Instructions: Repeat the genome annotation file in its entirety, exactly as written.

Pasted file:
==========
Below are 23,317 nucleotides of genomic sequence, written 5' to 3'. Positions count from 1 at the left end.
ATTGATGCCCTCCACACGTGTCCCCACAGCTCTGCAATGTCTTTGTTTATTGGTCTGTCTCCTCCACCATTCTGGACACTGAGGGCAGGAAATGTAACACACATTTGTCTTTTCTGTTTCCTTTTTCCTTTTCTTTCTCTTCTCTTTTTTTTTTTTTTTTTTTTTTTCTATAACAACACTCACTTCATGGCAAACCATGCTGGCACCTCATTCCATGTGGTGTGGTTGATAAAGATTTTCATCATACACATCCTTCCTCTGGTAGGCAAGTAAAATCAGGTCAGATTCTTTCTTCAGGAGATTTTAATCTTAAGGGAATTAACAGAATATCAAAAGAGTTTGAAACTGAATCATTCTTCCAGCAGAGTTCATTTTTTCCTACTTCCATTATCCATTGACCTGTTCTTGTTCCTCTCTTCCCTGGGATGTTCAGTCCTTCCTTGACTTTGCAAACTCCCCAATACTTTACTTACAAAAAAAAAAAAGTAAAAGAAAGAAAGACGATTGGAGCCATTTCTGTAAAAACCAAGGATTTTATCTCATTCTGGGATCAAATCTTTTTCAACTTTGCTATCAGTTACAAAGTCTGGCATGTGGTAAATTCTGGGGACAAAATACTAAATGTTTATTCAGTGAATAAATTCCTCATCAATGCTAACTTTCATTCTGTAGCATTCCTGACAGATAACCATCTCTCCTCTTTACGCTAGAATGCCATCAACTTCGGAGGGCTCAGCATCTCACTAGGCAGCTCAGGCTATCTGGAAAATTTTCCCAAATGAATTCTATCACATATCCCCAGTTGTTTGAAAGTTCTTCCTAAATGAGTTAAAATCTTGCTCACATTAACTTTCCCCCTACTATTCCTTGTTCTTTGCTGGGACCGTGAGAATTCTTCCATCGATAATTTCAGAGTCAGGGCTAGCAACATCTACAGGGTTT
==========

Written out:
Below are 23,317 nucleotides of genomic sequence, written 5' to 3'. Positions count from 1 at the left end.
ATTGATGCCCTCCACACGTGTCCCCACAGCTCTGCAATGTCTTTGTTTATTGGTCTGTCTCCTCCACCATTCTGGACACTGAGGGCAGGAAATGTAACACACATTTGTCTTTTCTGTTTCCTTTTTCCTTTTCTTTCTCTTCTCTTTTTTTTTTTTTTTTTTTTTTTCTATAACAACACTCACTTCATGGCAAACCATGCTGGCACCTCATTCCATGTGGTGTGGTTGATAAAGATTTTCATCATACACATCCTTCCTCTGGTAGGCAAGTAAAATCAGGTCAGATTCTTTCTTCAGGAGATTTTAATCTTAAGGGAATTAACAGAATATCAAAAGAGTTTGAAACTGAATCATTCTTCCAGCAGAGTTCATTTTTTCCTACTTCCATTATCCATTGACCTGTTCTTGTTCCTCTCTTCCCTGGGATGTTCAGTCCTTCCTTGACTTTGCAAACTCCCCAATACTTTACTTACAAAAAAAAAAAAGTAAAAGAAAGAAAGACGATTGGAGCCATTTCTGTAAAAACCAAGGATTTTATCTCATTCTGGGATCAAATCTTTTTCAACTTTGCTATCAGTTACAAAGTCTGGCATGTGGTAAATTCTGGGGACAAAATACTAAATGTTTATTCAGTGAATAAATTCCTCATCAATGCTAACTTTCATTCTGTAGCATTCCTGACAGATAACCATCTCTCCTCTTTACGCTAGAATGCCATCAACTTCGGAGGGCTCAGCATCTCACTAGGCAGCTCAGGCTATCTGGAAAATTTTCCCAAATGAATTCTATCACATATCCCCAGTTGTTTGAAAGTTCTTCCTAAATGAGTTAAAATCTTGCTCACATTAACTTTCCCCCTACTATTCCTTGTTCTTTGCTGGGACCGTGAGAATTCTTCCATCGATAATTTCAGAGTCAGGGCTAGCAACATCTACAGGGTTT